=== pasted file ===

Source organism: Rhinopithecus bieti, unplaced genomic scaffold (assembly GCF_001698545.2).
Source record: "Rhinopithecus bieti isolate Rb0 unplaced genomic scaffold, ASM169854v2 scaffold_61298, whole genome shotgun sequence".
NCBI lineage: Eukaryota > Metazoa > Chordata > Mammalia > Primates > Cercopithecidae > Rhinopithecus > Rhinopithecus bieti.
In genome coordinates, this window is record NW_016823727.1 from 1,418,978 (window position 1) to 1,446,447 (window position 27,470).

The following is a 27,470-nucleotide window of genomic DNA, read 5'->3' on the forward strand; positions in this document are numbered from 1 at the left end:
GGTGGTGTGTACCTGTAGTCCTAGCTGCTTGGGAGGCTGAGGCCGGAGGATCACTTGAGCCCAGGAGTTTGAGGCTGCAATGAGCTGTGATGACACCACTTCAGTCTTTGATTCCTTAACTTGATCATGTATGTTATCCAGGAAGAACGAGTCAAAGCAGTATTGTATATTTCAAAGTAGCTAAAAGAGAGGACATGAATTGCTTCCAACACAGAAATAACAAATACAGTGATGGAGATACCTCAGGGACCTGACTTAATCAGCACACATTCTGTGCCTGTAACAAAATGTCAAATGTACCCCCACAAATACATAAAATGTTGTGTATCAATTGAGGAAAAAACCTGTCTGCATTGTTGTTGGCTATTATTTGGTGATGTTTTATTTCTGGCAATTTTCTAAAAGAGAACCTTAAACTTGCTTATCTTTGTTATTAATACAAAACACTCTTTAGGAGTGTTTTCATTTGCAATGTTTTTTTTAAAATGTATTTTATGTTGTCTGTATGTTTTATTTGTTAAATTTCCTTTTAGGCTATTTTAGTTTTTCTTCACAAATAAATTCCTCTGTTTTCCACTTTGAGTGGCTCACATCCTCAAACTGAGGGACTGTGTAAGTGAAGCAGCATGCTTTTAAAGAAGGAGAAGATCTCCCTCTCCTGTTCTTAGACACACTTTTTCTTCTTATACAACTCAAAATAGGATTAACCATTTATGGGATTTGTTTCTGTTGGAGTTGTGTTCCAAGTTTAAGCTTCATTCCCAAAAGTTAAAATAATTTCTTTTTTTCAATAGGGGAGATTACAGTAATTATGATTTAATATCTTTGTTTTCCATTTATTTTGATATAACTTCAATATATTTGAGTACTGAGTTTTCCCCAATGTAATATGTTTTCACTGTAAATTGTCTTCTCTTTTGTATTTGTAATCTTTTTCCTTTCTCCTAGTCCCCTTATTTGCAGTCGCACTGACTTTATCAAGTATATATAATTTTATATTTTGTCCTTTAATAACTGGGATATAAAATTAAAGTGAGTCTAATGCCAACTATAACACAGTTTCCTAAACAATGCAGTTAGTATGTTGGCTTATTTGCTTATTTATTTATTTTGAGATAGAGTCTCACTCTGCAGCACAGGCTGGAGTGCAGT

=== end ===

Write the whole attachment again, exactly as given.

Source organism: Rhinopithecus bieti, unplaced genomic scaffold (assembly GCF_001698545.2).
Source record: "Rhinopithecus bieti isolate Rb0 unplaced genomic scaffold, ASM169854v2 scaffold_61298, whole genome shotgun sequence".
NCBI lineage: Eukaryota > Metazoa > Chordata > Mammalia > Primates > Cercopithecidae > Rhinopithecus > Rhinopithecus bieti.
In genome coordinates, this window is record NW_016823727.1 from 1,418,978 (window position 1) to 1,446,447 (window position 27,470).

The following is a 27,470-nucleotide window of genomic DNA, read 5'->3' on the forward strand; positions in this document are numbered from 1 at the left end:
GGTGGTGTGTACCTGTAGTCCTAGCTGCTTGGGAGGCTGAGGCCGGAGGATCACTTGAGCCCAGGAGTTTGAGGCTGCAATGAGCTGTGATGACACCACTTCAGTCTTTGATTCCTTAACTTGATCATGTATGTTATCCAGGAAGAACGAGTCAAAGCAGTATTGTATATTTCAAAGTAGCTAAAAGAGAGGACATGAATTGCTTCCAACACAGAAATAACAAATACAGTGATGGAGATACCTCAGGGACCTGACTTAATCAGCACACATTCTGTGCCTGTAACAAAATGTCAAATGTACCCCCACAAATACATAAAATGTTGTGTATCAATTGAGGAAAAAACCTGTCTGCATTGTTGTTGGCTATTATTTGGTGATGTTTTATTTCTGGCAATTTTCTAAAAGAGAACCTTAAACTTGCTTATCTTTGTTATTAATACAAAACACTCTTTAGGAGTGTTTTCATTTGCAATGTTTTTTTTAAAATGTATTTTATGTTGTCTGTATGTTTTATTTGTTAAATTTCCTTTTAGGCTATTTTAGTTTTTCTTCACAAATAAATTCCTCTGTTTTCCACTTTGAGTGGCTCACATCCTCAAACTGAGGGACTGTGTAAGTGAAGCAGCATGCTTTTAAAGAAGGAGAAGATCTCCCTCTCCTGTTCTTAGACACACTTTTTCTTCTTATACAACTCAAAATAGGATTAACCATTTATGGGATTTGTTTCTGTTGGAGTTGTGTTCCAAGTTTAAGCTTCATTCCCAAAAGTTAAAATAATTTCTTTTTTTCAATAGGGGAGATTACAGTAATTATGATTTAATATCTTTGTTTTCCATTTATTTTGATATAACTTCAATATATTTGAGTACTGAGTTTTCCCCAATGTAATATGTTTTCACTGTAAATTGTCTTCTCTTTTGTATTTGTAATCTTTTTCCTTTCTCCTAGTCCCCTTATTTGCAGTCGCACTGACTTTATCAAGTATATATAATTTTATATTTTGTCCTTTAATAACTGGGATATAAAATTAAAGTGAGTCTAATGCCAACTATAACACAGTTTCCTAAACAATGCAGTTAGTATGTTGGCTTATTTGCTTATTTATTTATTTTGAGATAGAGTCTCACTCTGCAGCACAGGCTGGAGTGCAGT